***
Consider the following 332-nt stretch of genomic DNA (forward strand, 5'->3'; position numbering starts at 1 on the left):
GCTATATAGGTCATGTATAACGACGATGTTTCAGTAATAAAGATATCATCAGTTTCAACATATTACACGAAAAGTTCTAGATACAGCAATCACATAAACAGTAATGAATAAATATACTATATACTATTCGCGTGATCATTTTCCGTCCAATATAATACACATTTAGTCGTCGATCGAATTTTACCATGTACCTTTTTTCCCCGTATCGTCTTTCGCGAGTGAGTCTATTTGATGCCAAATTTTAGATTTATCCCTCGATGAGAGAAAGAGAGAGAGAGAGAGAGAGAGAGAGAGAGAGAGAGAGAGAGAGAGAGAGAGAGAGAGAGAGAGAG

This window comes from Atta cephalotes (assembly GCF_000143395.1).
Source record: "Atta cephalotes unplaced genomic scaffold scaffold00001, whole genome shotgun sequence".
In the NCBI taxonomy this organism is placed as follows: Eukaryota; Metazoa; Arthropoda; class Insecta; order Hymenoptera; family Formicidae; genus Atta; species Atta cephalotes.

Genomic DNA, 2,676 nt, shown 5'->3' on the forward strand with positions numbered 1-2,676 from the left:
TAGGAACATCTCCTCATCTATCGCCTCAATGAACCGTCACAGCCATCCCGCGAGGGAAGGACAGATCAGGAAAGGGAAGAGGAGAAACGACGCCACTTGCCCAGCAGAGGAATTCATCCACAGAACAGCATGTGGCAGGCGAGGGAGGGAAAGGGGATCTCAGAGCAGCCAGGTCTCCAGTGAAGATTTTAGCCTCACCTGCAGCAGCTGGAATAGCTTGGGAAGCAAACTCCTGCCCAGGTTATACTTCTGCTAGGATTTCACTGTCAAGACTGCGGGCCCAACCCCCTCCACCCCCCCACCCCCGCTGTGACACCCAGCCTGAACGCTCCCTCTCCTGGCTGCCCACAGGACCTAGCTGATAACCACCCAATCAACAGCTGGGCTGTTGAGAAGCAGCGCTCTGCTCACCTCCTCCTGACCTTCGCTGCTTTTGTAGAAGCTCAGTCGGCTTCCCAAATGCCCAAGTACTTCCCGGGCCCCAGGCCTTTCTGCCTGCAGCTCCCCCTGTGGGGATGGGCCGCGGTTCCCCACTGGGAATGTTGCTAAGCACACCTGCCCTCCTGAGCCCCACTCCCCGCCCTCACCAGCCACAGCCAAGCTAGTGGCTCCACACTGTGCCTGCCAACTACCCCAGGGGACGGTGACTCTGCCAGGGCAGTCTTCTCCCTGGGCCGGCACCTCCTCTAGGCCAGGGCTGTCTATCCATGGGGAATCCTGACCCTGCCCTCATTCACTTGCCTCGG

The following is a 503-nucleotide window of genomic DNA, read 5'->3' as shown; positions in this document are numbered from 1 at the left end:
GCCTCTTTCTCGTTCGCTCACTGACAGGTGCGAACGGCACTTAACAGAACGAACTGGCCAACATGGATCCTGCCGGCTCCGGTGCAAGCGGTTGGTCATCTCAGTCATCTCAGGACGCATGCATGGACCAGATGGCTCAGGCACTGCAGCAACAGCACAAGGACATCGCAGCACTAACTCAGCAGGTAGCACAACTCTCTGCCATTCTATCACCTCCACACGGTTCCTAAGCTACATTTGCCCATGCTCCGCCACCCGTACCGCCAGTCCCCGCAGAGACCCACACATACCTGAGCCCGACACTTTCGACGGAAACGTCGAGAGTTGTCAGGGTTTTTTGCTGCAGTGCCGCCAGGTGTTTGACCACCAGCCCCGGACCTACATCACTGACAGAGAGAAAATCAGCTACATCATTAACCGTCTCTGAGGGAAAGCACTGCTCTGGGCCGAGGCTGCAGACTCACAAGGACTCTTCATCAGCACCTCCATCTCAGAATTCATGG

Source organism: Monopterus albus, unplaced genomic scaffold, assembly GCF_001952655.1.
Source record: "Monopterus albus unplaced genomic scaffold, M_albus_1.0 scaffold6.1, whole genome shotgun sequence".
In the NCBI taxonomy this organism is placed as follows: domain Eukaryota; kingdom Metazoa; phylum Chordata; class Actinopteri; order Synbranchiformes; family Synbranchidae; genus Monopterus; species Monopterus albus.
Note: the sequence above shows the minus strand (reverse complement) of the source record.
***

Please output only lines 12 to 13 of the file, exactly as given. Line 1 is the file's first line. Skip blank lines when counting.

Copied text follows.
In the NCBI taxonomy this organism is placed as follows: domain Eukaryota; kingdom Metazoa; phylum Chordata; class Actinopteri; order Synbranchiformes; family Synbranchidae; genus Monopterus; species Monopterus albus.
Note: the sequence above shows the minus strand (reverse complement) of the source record.